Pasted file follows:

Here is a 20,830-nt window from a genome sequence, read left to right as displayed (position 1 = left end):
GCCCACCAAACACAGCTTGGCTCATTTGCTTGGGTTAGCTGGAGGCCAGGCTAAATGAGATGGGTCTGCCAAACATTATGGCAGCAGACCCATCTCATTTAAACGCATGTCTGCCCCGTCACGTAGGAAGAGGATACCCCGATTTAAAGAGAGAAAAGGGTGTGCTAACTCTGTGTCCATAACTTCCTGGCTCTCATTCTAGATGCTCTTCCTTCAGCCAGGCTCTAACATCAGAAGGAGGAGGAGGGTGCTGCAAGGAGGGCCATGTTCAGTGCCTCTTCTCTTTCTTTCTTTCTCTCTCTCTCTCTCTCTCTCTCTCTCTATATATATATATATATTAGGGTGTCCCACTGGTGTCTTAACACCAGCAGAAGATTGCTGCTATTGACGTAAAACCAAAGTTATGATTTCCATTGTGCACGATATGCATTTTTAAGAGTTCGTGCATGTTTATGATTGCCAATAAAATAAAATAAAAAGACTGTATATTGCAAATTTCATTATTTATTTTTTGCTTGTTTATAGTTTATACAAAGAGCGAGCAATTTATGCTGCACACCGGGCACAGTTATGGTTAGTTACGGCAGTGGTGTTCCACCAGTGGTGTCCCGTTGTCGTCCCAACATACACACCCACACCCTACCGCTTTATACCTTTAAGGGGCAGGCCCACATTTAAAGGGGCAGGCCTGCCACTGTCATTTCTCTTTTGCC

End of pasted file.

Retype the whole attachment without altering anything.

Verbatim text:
Here is a 20,830-nt window from a genome sequence, read left to right as displayed (position 1 = left end):
GCCCACCAAACACAGCTTGGCTCATTTGCTTGGGTTAGCTGGAGGCCAGGCTAAATGAGATGGGTCTGCCAAACATTATGGCAGCAGACCCATCTCATTTAAACGCATGTCTGCCCCGTCACGTAGGAAGAGGATACCCCGATTTAAAGAGAGAAAAGGGTGTGCTAACTCTGTGTCCATAACTTCCTGGCTCTCATTCTAGATGCTCTTCCTTCAGCCAGGCTCTAACATCAGAAGGAGGAGGAGGGTGCTGCAAGGAGGGCCATGTTCAGTGCCTCTTCTCTTTCTTTCTTTCTCTCTCTCTCTCTCTCTCTCTCTCTCTATATATATATATATATTAGGGTGTCCCACTGGTGTCTTAACACCAGCAGAAGATTGCTGCTATTGACGTAAAACCAAAGTTATGATTTCCATTGTGCACGATATGCATTTTTAAGAGTTCGTGCATGTTTATGATTGCCAATAAAATAAAATAAAAAGACTGTATATTGCAAATTTCATTATTTATTTTTTGCTTGTTTATAGTTTATACAAAGAGCGAGCAATTTATGCTGCACACCGGGCACAGTTATGGTTAGTTACGGCAGTGGTGTTCCACCAGTGGTGTCCCGTTGTCGTCCCAACATACACACCCACACCCTACCGCTTTATACCTTTAAGGGGCAGGCCCACATTTAAAGGGGCAGGCCTGCCACTGTCATTTCTCTTTTGCC